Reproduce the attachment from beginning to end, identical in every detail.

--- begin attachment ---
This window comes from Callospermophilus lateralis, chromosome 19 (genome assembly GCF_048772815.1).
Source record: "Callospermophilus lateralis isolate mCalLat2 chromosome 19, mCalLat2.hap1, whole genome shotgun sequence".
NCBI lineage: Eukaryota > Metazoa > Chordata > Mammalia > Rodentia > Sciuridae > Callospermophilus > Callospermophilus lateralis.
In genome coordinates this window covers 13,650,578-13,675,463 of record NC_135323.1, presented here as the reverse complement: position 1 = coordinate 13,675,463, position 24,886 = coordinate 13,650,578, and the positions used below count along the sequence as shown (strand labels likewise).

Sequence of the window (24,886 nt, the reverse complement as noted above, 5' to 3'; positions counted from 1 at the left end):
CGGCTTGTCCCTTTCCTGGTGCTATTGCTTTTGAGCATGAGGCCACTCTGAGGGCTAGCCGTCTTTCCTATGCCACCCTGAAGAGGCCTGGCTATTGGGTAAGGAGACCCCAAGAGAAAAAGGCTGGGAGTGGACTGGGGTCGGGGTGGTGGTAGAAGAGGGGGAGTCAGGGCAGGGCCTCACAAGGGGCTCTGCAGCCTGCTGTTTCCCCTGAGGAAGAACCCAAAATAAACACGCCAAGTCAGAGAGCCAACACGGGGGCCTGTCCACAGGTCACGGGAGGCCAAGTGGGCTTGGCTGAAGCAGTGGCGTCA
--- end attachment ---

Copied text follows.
This window comes from Callospermophilus lateralis, chromosome 19 (genome assembly GCF_048772815.1).
Source record: "Callospermophilus lateralis isolate mCalLat2 chromosome 19, mCalLat2.hap1, whole genome shotgun sequence".
NCBI lineage: Eukaryota > Metazoa > Chordata > Mammalia > Rodentia > Sciuridae > Callospermophilus > Callospermophilus lateralis.
In genome coordinates this window covers 13,650,578-13,675,463 of record NC_135323.1, presented here as the reverse complement: position 1 = coordinate 13,675,463, position 24,886 = coordinate 13,650,578, and the positions used below count along the sequence as shown (strand labels likewise).

Sequence of the window (24,886 nt, the reverse complement as noted above, 5' to 3'; positions counted from 1 at the left end):
CGGCTTGTCCCTTTCCTGGTGCTATTGCTTTTGAGCATGAGGCCACTCTGAGGGCTAGCCGTCTTTCCTATGCCACCCTGAAGAGGCCTGGCTATTGGGTAAGGAGACCCCAAGAGAAAAAGGCTGGGAGTGGACTGGGGTCGGGGTGGTGGTAGAAGAGGGGGAGTCAGGGCAGGGCCTCACAAGGGGCTCTGCAGCCTGCTGTTTCCCCTGAGGAAGAACCCAAAATAAACACGCCAAGTCAGAGAGCCAACACGGGGGCCTGTCCACAGGTCACGGGAGGCCAAGTGGGCTTGGCTGAAGCAGTGGCGTCA